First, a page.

I used to buy books that promised to give me loads of instant (yet permanent) wisdom. Remember the scenes in The Matrix where they mastered Jujutsu or flying a helicopter in a matter of seconds? I wanted that. As a result, my bookshelf was filled with these:
- Men are from Mars, Women are from Venus (Now I know exactly what to do with women)
- China Shakes the World (Now I can open a venture in China)
- The Game (Now I know exactly how to score on a first date)
- Getting Things Done (Now I am a super-performer)
- The Monk Who Sold His Ferrari (Now I am totally enlightened)
They worked. In the following ways:
- I forgot what was written in the book the moment I finished it. (It’s not that bad; I could also wipe the fact that I wept a couple of times while reading the Ferrari Monk book off my memory. Wait, not yet.)
- I memorized lessons, and then forget to follow through them in real life.
- I found out that when you read books that you don’t need at the moment, they become incredibly boring.
- I hated myself for doing all the above for two decades.
Recently, out of frustration, I switched my motto from “read what I should” from “read what I want.” No more books for the sake of acquiring instant wisdom or filling my bookshelf with impressive titles. (If I want that, I can always go to a flea market and find a set of second-hand Encyclopedia Britannica. Is that why these books always look gracefully aged when we see them? By getting tan in the field?)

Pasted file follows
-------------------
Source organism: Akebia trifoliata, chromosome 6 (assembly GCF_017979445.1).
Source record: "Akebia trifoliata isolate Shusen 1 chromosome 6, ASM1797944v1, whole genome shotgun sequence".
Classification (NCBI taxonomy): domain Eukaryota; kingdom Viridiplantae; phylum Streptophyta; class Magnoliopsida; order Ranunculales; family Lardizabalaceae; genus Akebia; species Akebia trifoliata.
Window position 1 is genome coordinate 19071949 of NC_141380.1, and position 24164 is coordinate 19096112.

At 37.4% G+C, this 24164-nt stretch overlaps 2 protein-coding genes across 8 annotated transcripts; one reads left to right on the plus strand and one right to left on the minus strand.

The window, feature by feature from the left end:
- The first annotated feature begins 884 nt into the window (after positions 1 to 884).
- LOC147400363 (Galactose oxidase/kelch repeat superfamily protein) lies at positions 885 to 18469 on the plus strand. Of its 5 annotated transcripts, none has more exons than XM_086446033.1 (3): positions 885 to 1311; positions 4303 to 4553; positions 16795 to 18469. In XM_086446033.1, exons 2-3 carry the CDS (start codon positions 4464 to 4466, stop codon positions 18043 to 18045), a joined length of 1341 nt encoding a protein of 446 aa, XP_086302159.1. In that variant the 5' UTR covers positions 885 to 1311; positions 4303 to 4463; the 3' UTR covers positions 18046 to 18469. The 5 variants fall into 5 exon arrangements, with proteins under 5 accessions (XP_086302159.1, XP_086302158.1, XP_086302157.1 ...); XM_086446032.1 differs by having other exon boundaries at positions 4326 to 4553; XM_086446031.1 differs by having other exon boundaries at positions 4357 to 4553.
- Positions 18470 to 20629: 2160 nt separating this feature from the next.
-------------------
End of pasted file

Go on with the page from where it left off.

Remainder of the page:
I started reading what mattered to me most at the moment, regardless of the topic. I welcomed satires, bitching from a bitch, confessions of an alcoholic writer, weird statistics, and comics. Impressiveness out, interestingness in.
And they started to stay in my head. I carry them (in my Kindle) all the time, I read whenever I have time to read, I take notes. I live through books, not just read them.
Somewhere in Emotional Intelligence, Daniel Goleman says the brain forms itself by strengthening the synaptic path well traveled. It doesn’t “add” information as we add layers on a cake. It gives wider and faster neuron highways to the most traveled information. Even when we add a Ferrari or Mercedes version of precious information to the highway, if 99% of existing information is, say, Toyota, then Toyota gets the way.
There is no room for superficial wisdom. In order to truly make some new information, new wisdom, or new technique part of who we are, we must DO them and grab a larger share of the neural passages in our brain. And the easiest way to do so is to read about topics that are on our mind at the moment – the “hot” topic.
Today’s (the decade’s) lesson: read what matters. And if it means following Lady Gaga (I don’t, fortunately), get used to it – or change what matters to you. Then the brain will digest the information.